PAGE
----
The Chinese government has a $3.5 trillion-dollar problem in the form of local government debt. Most of it accrued in the years between 2007 and 2014, when China’s total debt spiked from $7.4 trillion to $28 trillion, or from 158% of GDP to 282%.
At fault was a massive government fiscal and monetary stimulus program launched in the wake of the global financial crisis. The program succeeded in producing enough infrastructure and real estate projects to weather the economic storm admirably, but it did so at the cost of creating excess supply and a long list of insolvent ventures, many of which were financed by local governments.
Now Beijing is faced with the task of cleaning up this mess, and doing so won’t be easy. Local governments have since been capped on the amount of debt they can take on, and a pilot project for converting local debt to municipal bonds is slowly being implemented, though there are questions concerning the market demand for such bonds.
There will be tradeoffs every step of the way since this is often a question of short-term pain for long-term financial stability. Many observers are starting to draw parallels between China’s current situation and that of Japan’s leading up to its major economic crash in the 1990s. Both suffered from high levels of debt that policymakers were hesitant to write off for fear of a crash; both faced conflicts of interest from state-owned banks; and both bounced their debt problem around by providing easy liquidity in times of tepid growth.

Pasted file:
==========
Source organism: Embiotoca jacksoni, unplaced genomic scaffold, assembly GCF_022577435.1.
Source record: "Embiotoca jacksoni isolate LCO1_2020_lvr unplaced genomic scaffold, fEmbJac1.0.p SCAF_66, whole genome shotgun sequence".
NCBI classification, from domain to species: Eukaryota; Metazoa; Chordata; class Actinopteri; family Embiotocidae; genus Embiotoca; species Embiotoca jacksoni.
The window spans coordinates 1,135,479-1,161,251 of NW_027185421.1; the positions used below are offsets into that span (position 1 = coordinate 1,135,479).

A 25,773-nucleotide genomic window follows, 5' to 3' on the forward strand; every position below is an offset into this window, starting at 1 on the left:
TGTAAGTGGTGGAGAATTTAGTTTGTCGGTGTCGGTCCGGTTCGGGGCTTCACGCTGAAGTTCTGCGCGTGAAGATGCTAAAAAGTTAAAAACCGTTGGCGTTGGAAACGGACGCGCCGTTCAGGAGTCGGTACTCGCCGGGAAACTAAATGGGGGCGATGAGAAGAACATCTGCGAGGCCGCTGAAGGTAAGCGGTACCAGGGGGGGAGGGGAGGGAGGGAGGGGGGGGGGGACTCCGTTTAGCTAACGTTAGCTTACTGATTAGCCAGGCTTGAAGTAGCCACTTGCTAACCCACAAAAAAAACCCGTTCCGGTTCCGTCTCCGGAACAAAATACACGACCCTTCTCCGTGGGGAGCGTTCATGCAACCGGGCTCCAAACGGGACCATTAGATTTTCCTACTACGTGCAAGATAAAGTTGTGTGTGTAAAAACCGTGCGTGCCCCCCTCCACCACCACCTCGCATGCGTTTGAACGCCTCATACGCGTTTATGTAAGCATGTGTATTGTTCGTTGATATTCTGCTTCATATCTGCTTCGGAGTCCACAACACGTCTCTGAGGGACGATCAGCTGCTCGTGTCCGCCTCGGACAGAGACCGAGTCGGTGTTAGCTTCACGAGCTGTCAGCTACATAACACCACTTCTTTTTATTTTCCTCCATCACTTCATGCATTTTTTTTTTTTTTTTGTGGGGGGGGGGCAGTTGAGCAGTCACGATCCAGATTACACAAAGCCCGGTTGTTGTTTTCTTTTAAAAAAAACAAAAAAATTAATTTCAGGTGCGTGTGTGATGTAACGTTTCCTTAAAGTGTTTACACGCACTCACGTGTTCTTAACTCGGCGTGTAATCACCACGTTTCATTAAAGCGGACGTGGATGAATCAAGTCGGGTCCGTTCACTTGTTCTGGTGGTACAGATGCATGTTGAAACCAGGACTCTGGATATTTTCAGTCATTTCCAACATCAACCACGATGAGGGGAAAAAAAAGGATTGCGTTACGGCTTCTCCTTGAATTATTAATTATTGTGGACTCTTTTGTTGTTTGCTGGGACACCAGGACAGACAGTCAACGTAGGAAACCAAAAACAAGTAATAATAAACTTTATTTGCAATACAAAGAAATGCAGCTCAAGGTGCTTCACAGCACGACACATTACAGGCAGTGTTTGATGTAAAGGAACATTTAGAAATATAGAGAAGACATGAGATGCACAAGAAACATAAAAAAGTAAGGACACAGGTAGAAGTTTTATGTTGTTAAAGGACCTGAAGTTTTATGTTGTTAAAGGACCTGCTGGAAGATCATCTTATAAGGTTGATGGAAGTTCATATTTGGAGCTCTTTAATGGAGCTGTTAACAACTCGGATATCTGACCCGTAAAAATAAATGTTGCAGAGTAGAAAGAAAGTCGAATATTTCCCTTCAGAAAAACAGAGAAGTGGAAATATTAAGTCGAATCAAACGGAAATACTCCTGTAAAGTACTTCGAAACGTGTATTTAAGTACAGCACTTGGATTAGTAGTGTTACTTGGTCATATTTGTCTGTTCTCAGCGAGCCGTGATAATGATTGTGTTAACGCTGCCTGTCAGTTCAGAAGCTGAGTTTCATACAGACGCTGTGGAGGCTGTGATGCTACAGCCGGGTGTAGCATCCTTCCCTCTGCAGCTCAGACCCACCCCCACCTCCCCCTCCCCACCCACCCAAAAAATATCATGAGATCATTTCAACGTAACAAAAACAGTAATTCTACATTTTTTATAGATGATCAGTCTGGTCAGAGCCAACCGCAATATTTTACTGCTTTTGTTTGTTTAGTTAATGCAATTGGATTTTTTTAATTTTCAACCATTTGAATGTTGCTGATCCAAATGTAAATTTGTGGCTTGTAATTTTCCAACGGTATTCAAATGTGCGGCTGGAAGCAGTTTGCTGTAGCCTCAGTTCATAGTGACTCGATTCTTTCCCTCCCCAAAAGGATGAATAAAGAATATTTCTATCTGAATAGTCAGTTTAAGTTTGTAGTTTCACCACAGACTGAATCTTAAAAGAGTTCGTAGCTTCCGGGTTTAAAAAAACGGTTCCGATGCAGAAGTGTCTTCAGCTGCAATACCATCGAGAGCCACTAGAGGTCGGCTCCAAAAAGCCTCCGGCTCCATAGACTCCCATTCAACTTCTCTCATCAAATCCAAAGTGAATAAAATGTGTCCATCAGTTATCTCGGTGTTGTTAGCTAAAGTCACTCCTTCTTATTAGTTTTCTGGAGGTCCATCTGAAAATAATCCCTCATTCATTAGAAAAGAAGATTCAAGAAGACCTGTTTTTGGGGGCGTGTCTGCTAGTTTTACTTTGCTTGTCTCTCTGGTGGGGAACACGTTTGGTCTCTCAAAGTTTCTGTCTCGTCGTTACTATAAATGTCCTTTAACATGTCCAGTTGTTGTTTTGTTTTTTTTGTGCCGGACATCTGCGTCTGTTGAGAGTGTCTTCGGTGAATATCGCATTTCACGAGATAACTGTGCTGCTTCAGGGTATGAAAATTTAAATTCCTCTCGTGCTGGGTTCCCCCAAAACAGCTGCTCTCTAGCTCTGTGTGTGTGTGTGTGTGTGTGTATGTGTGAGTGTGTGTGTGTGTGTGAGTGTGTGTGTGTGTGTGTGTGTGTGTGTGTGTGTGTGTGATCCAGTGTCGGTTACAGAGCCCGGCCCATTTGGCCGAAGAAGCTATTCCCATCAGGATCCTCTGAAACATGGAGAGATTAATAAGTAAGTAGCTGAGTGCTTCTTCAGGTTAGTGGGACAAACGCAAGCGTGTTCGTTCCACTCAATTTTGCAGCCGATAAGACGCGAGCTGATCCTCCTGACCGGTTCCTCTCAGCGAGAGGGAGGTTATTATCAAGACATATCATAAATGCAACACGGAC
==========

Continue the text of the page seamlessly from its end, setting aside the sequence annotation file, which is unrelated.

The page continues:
Ever opaque, it is still possible to glean Beijing’s attitude towards the problem by examining recent policy moves meant to stabilize the market and bring debt under control.
In early May the People’s Bank of China took many by surprise when it cut its interest rate by a quarter percentage point to 5.1%. This move can be filed under ‘short-term gain’ as it potentially exacerbates the problem by funneling more easy money to non-performing projects. This also could be a response to the fact that real interest rates, stretched by deflationary pressures, are dishing out pain to China’s major industrial producers.
A much more telling indication of Beijing’s attitude came last Friday in the form of a directive barring banks from cutting funding to insolvent, local-government initiated projects. The order states that even if local governments are unable to make interest payments on existing loans, the terms of the loan must be renegotiated to avoid a default. Here is an extreme example of ‘kicking the can down the road,’ in terms of the debt problem. A solution to the problem has not been worked out yet, and tentative ones such as the debt-to-bond scheme seem to be faltering. In this context of looming debt, deflation, and an expanding stock market bubble, Beijing does not want to risk a string of defaults triggering a panicked capital flight.
In the similarities it shares with the Japanese government’s aversion to allowing market forces to correct economic inefficiencies during the early 1990s, the Chinese situation is troubling. However, the Chinese authorities are armed with all-important historical perspective – they are aware of what happened in Japan and are committed to avoiding a repeat. So when they kick the debt can down the road, we can only hope that they’re buying some time to come up with a robust financial reform package that will solve the problem for good. If not, we will be seeing fireworks in Chinese stock markets sooner or later.